A few weeks ago, we had to put down our cat.
Her name was Cleo. She was a beautiful old girl, both inside and out. My husband and I aren't really cat people, but the kids maintained they were cat people, so of course getting a cat was inevitable. Since I lean towards excessiveness in all that I do, I went to the humane society and adopted not just one cat, but two. They were sisters, one black, the other gray, both soft balls of long-haired fluffiness.
Years later, the black cat snuck outside - the first time she had ever done so - and never returned. Cleo sat at the patio door and cried for a week. I wish I were lying when I say it was one of the hardest weeks of my life. My kids were upset, and we all felt sad together, but it was Cleo's reaction that broke my heart and woke a gentleness in me that I never knew existed.
My five children? I love them with a fierceness that burns, but I won't hesitate to tell them what's what. My dogs also frequently encounter my more militant side. Did one of them just dare to look at me? While I was eating? I'll banish them to a room across the house for showing such impertinence.
But Cleo? I've never been so gentle and patient with another living soul. She was soft and dainty, afraid of her own shadow. She hid from other living beings so efficiently that when I told a friend who regularly visited our house our cat had passed, her first response was: "You had a cat?"
But at the end of the day when all was quiet, she would slink into the bedroom and curl up between me and my husband. She'd be on high alert for any sudden movements, but begging for a scratch behind the ears. We knew how much she wanted the contact, but also knew how much she feared it, so we lay as still as possible. She needed a safe space where those two emotions met. When she finally shut her eyes, her breathing giving way to a steady purr, it felt as though my soul relaxed, too.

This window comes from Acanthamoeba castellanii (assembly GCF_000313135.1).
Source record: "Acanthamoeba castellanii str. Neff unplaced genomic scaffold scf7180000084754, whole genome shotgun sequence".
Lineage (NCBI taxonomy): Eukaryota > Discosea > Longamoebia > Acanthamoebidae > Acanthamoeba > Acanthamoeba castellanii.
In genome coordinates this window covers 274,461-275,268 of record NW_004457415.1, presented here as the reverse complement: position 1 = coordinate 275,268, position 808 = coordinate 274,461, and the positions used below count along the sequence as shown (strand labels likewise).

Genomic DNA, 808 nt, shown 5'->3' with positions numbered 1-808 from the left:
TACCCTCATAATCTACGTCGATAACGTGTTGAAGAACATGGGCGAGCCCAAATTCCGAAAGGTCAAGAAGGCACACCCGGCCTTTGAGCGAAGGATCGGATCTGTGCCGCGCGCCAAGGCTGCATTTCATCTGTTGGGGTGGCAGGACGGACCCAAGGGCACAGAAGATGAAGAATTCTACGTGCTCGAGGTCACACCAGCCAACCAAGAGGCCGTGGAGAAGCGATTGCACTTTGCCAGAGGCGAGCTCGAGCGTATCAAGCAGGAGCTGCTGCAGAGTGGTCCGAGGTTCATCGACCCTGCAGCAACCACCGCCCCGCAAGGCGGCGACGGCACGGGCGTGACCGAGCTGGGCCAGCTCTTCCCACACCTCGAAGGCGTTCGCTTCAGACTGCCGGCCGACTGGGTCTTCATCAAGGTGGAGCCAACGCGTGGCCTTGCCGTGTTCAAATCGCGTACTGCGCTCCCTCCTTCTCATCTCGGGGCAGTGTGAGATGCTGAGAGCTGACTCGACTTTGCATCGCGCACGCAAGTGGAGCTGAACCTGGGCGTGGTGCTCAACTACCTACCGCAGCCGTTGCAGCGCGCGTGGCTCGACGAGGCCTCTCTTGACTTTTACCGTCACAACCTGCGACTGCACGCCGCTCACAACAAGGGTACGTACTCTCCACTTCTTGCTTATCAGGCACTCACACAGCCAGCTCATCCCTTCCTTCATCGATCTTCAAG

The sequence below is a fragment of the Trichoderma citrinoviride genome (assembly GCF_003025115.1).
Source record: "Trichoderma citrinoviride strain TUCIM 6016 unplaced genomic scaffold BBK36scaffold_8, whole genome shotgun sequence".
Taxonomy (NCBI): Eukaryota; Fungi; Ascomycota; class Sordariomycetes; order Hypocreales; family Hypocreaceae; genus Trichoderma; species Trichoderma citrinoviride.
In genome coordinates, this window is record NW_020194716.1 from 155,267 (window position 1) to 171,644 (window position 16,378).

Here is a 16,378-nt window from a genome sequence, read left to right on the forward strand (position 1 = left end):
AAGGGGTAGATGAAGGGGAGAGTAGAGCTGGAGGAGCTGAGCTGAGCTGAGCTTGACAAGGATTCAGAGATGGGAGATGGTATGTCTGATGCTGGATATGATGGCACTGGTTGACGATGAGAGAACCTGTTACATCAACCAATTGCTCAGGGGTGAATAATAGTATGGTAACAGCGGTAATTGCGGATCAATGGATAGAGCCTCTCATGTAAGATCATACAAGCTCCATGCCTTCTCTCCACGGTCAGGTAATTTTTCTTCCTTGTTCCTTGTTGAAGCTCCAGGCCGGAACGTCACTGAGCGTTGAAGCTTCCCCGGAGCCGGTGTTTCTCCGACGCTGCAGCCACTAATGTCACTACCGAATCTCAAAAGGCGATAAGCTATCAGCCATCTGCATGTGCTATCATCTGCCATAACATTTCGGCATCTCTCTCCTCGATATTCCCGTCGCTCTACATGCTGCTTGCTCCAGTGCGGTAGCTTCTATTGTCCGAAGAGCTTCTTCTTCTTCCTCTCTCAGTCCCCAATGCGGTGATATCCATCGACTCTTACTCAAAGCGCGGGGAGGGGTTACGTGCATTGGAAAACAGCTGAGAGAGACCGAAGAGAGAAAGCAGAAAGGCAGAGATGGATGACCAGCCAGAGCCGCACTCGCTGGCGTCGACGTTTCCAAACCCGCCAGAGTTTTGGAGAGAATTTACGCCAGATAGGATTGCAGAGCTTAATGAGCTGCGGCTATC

That's the thing with our pets. If they are truly part of our family, and we truly love them, they are part of the give and take of our lives, rather than "just a pet." My dogs, for example, though they rarely witness the gentle side of me that Cleo monopolized, seem to effortlessly bring out my child-like excited side. Even if I am in a terrible mood, when my dogs go into a frenzied excitement over the miniscule treat they STILL receive after a decade of going outside to do their business, I join in and get excited with them. And why shouldn't I? They just pooped, and it wasn't in my house. That seems worth a small show of excitement.
The dogs are aging now, too. I am bracing myself for the day they no longer care about the treat. When their day comes, I will spend those last few days doting over them and reminding them of how loved they are, just as I recently did with Cleo.
It's the give and take of life. Those last few days - if I am fortunate enough to know it is their last few days - will revolve around me giving and them taking. They are never, to some of us, "just a pet."
I am more gentle from loving Cleo. I am more gruff from loving my adorably exasperating dogs. I am changed because they were family.
Kathleen Murphy is a freelance journalist who lives and works in Duluth. Write to her at firstname.lastname@example.org.